That the beginning of the resolution process would be to look at their books which are probably toxic and stabilize the ship at the moment because unless you start lending the borrowers will not be paying you back. Your collection mechanism will fail, employees will start leaving you so first thing is to recognise what is the hole and stabilise the ship.
Will you have the guts as a banker to give more loans to this company at this stage? With one year to retirement, won't bankers worry that they will be investigated? Srivastava: There has to be an orderly resolution pattern which has to be accepted by all. That is the most logical thing to do otherwise you let the entire thing go. Let me assume that everybody has agreed, allowed the bankers to assess what is the hole, let us assume a forensic audit was done or already has been done and you all know the hole. How are you going to administer it to every pension fund and every retail depositor? There are about Rs 6,000-7,000 crore retail depositors? Srivastava: Everybody will perhaps have to take a pro-rata cut and realise it - I have told you about the composition of the assets, the composition of the assets for instance in DHFL's case, I would assume that there would be a whole lot of retail loans, there would be a securitised portfolio and there would perhaps be commercial real estate loans. On all these, we will have to ascertain as to what is the realisable value - what is the good accounts there. Either you do a clean cut and say okay, this is a good bank, bad bank thing and try and find somebody who will take over the good bank, realise the equity from there and plug in the hole on the other side or you stabilise the ship and reach the safe position after stabilising the ship and perhaps realize greater value. I did not get you because even Sandeep Parekh is saying the same thing. Suppose you are able to get a good bank, bad bank and you find the buyer; I am sure the Aions of the world only want to buy the good book. I don't think they want to buy the bad book or the grey book, what will you do with the bad book? Shrivastava: I am going a step beyond what Sandeep Parekh is saying; that first before you decide what is a good book or a bad book, you first have to stabilise the book. If you don't stabilise the book, it becomes a bad book. What do you mean by that? Shrivastava: In any participant in a financial system, unless you continue your main objective, purpose, if you have given a loan unless you are giving fresh disbursals, the earlier loans will never be repaid, the borrower will start delinquency and then defaults will follow. So the entire book will become bad.
If you want to prevent that situation, at some point of time, we will have to come in with a resolution plan, maybe convert a part of your debt into equity, stabilise the ship and then going forward, if you need to split the book, split the book and realise the equity from the good book to plug the hole on the bad book.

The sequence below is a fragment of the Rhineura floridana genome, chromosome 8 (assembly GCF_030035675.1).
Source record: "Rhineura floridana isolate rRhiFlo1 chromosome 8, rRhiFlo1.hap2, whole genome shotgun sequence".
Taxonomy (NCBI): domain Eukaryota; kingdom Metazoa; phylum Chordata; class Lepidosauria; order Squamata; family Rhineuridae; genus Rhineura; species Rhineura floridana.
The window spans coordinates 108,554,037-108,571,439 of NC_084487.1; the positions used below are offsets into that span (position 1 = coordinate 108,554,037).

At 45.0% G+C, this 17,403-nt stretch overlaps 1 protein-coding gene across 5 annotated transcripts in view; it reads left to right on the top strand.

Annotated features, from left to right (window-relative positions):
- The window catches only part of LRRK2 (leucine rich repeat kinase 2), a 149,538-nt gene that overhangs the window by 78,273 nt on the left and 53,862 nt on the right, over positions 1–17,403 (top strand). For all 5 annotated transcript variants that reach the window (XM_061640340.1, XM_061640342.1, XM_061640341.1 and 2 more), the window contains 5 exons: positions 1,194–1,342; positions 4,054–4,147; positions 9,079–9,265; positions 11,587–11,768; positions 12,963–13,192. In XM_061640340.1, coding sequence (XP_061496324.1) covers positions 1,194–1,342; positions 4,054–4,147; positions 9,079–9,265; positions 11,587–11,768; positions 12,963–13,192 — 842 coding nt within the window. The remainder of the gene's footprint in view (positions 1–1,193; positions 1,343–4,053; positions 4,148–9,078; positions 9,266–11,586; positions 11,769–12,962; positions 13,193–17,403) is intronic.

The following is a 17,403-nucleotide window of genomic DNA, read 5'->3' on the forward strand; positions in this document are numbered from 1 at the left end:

I am still not clear. Assuming that the bankers have decided on a plan, this is the way you have to go ahead as a going concern, 25% of our loans we are not going to get back and we are ready to extend loans, they will extend fresh loans only if everyone agrees to the hair cut or extending maturity, everyone including the retail depositor. Do you think that is implementable? Parekh: It is certainly difficult. The key factor here is how much is the grey. If people know it is a hole, you know it is a hole but if people don't know what this loss amount is, people really don't know how much of haircut people are expected to take. So it is kind of banks are not clear, retailers are not clear, it becomes a mess, which is why IL&FS kind of a situation is much better in a case like this where you have somebody to take ownership and guide the path down. But again, there are pros and cons to it. The con is that you have new people coming who don't know the business, who don't know how to get the loans back. So it is not a kind of slam-dunk answer but this is one possible answer where they just handover the company to somebody else. Maybe the committee of creditors on behalf of the creditors including retail creditors. There are multiple options available, none of them looked very pretty given that we don't have real information about the quality and the nature of the loan book they have. Sunil, do you think the current board and current management of DHFL can be trusted or do you think now RBI should do something like appoint a new board but keep the management in? Is there any role for the RBI in terms of the changing the board? Srivastava: The committee of creditors or all the creditors here would have to step in to the shoes of the management in some way or the other. It doesn't mean absolving the present promoters of their accountability or responsibility, rather they have to be made more accountable for resolving all this debt. At the same time, it may not require fresh infusion of fund because whatever you are collecting, part of that can go towards fresh disbursal to keep the engine running. So it is not going to be that but certainly I would not expect the banks to let the existing promoters run the show while they give the concessions. Mahendra Jajoo, Let me ask you whether you would be okay if the retail depositors were given their entire money because that was one of the suggestions bankers were making because they feared that otherwise some of the depositors could take you to the DRT or take you to court and just bring the whole process to a legal stalemate? Jajoo: Any solution that is arrived at has to be a practical one and there is obviously a lot of challenge in terms of having to deal with thousands of the retail debenture holders and therefore, any resolution that is contemplated has to be executable and realistic. I think the wholesale lenders have to first assess the viability of the ongoing operations. There has to be fresh infusion of equity either by the existing promoters or by a new set of people who understand the business and who can run the business alongside the promoters and as far as the MFs are concerned, MFs represent the retail investors and for every investment that MFs make, it is from the money collected from the retail investors. You can say that there are high networth individuals (HNIs) and all that, but of the retail debenture holders, there will be also HNIs. So for this purpose from a very narrow perspective, MFs should also be kept in the retail category. However, aside of that I think the big lenders who understand business, who have the capability to restructure, who have the capability to then monitor, I think they to take the lead and ascertain whether it is a viable proposition to restructure and keep the company going on and if that is found, I think the best solution is to let the company continue and then the recovery will be the best possible in that scenario. Do you think new rules need to be written, just by way of a notification or a guideline by SEBI, Reserve Bank of India (RBI), Insurance Regulatory and Development Authority (IRDA) putting their heads together asking that all of them cooperate. I believe there are some 220 institutions involved besides the retailers do you think the regulator have to put their heads together and write any new rules? Parekh: More than new rules, I think they need to have what we call standard operating procedures (SOPs). Financial organisations are different from regular companies and which is the fact that become illiquid and insolvent very quickly so regulators kind of need to get into action very quickly. If you remember Satyam, which is an operational company, they put together a team took it over, they resoled the issues. In financial companies, I think the time line is days and not weeks and months. So the regulators need to have an SOP to decide how to come together, setup a team which is constantly looking at this, have new people over seeing the management if you don't want to remove the management and kind of resolve it to the best ability of the regulators. I think that would be very interesting and it will also be kind of quite cutting edge even from an international perspective. I would highly recommend that.